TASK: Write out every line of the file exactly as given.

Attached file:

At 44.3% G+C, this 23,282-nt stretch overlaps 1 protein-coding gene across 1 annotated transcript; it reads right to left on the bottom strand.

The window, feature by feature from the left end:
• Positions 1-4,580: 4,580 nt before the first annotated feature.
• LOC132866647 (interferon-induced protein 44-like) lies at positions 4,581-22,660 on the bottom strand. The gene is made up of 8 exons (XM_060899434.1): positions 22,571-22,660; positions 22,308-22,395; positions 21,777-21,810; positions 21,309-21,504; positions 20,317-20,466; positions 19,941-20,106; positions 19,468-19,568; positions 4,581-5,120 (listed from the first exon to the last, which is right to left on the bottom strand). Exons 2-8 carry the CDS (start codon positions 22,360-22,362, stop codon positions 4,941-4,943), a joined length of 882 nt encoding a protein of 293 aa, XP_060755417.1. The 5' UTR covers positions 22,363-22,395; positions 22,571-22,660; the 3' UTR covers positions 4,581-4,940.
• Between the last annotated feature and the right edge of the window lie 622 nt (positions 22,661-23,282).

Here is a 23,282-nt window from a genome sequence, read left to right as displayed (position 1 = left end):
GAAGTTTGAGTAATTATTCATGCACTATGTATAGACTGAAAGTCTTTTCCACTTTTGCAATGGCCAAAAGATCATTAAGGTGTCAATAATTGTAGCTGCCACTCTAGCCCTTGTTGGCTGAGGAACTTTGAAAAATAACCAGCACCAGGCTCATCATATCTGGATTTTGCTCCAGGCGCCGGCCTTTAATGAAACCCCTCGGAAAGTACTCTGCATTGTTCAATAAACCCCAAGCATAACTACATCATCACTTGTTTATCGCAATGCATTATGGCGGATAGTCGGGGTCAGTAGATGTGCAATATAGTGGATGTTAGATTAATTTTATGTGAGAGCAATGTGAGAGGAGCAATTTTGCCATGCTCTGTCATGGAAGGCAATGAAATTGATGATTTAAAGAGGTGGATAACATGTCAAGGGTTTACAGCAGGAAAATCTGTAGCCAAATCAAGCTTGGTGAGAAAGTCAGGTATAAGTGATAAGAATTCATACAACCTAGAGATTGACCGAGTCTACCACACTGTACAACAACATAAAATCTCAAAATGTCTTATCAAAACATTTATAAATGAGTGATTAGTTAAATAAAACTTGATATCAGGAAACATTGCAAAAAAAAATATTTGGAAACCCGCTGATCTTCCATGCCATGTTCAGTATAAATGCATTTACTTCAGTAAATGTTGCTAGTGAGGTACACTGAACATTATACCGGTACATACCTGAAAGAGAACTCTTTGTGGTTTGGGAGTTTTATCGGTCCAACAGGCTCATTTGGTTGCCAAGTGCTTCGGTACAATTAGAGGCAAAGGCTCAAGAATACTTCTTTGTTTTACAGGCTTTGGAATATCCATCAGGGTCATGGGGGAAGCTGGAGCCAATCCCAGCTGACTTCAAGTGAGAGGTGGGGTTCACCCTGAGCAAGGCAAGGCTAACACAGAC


At 44.3% G+C, this 23,282-nt stretch overlaps 1 protein-coding gene across 1 annotated transcript; it reads right to left on the bottom strand.

The window, feature by feature from the left end:
• Positions 1-4,580: 4,580 nt before the first annotated feature.
• LOC132866647 (interferon-induced protein 44-like) lies at positions 4,581-22,660 on the bottom strand. The gene is made up of 8 exons (XM_060899434.1): positions 22,571-22,660; positions 22,308-22,395; positions 21,777-21,810; positions 21,309-21,504; positions 20,317-20,466; positions 19,941-20,106; positions 19,468-19,568; positions 4,581-5,120 (listed from the first exon to the last, which is right to left on the bottom strand). Exons 2-8 carry the CDS (start codon positions 22,360-22,362, stop codon positions 4,941-4,943), a joined length of 882 nt encoding a protein of 293 aa, XP_060755417.1. The 5' UTR covers positions 22,363-22,395; positions 22,571-22,660; the 3' UTR covers positions 4,581-4,940.
• Between the last annotated feature and the right edge of the window lie 622 nt (positions 22,661-23,282).

Here is a 23,282-nt window from a genome sequence, read left to right as displayed (position 1 = left end):
GAAGTTTGAGTAATTATTCATGCACTATGTATAGACTGAAAGTCTTTTCCACTTTTGCAATGGCCAAAAGATCATTAAGGTGTCAATAATTGTAGCTGCCACTCTAGCCCTTGTTGGCTGAGGAACTTTGAAAAATAACCAGCACCAGGCTCATCATATCTGGATTTTGCTCCAGGCGCCGGCCTTTAATGAAACCCCTCGGAAAGTACTCTGCATTGTTCAATAAACCCCAAGCATAACTACATCATCACTTGTTTATCGCAATGCATTATGGCGGATAGTCGGGGTCAGTAGATGTGCAATATAGTGGATGTTAGATTAATTTTATGTGAGAGCAATGTGAGAGGAGCAATTTTGCCATGCTCTGTCATGGAAGGCAATGAAATTGATGATTTAAAGAGGTGGATAACATGTCAAGGGTTTACAGCAGGAAAATCTGTAGCCAAATCAAGCTTGGTGAGAAAGTCAGGTATAAGTGATAAGAATTCATACAACCTAGAGATTGACCGAGTCTACCACACTGTACAACAACATAAAATCTCAAAATGTCTTATCAAAACATTTATAAATGAGTGATTAGTTAAATAAAACTTGATATCAGGAAACATTGCAAAAAAAAATATTTGGAAACCCGCTGATCTTCCATGCCATGTTCAGTATAAATGCATTTACTTCAGTAAATGTTGCTAGTGAGGTACACTGAACATTATACCGGTACATACCTGAAAGAGAACTCTTTGTGGTTTGGGAGTTTTATCGGTCCAACAGGCTCATTTGGTTGCCAAGTGCTTCGGTACAATTAGAGGCAAAGGCTCAAGAATACTTCTTTGTTTTACAGGCTTTGGAATATCCATCAGGGTCATGGGGGAAGCTGGAGCCAATCCCAGCTGACTTCAAGTGAGAGGTGGGGTTCACCCTGAGCAAGGCAAGGCTAACACAGAC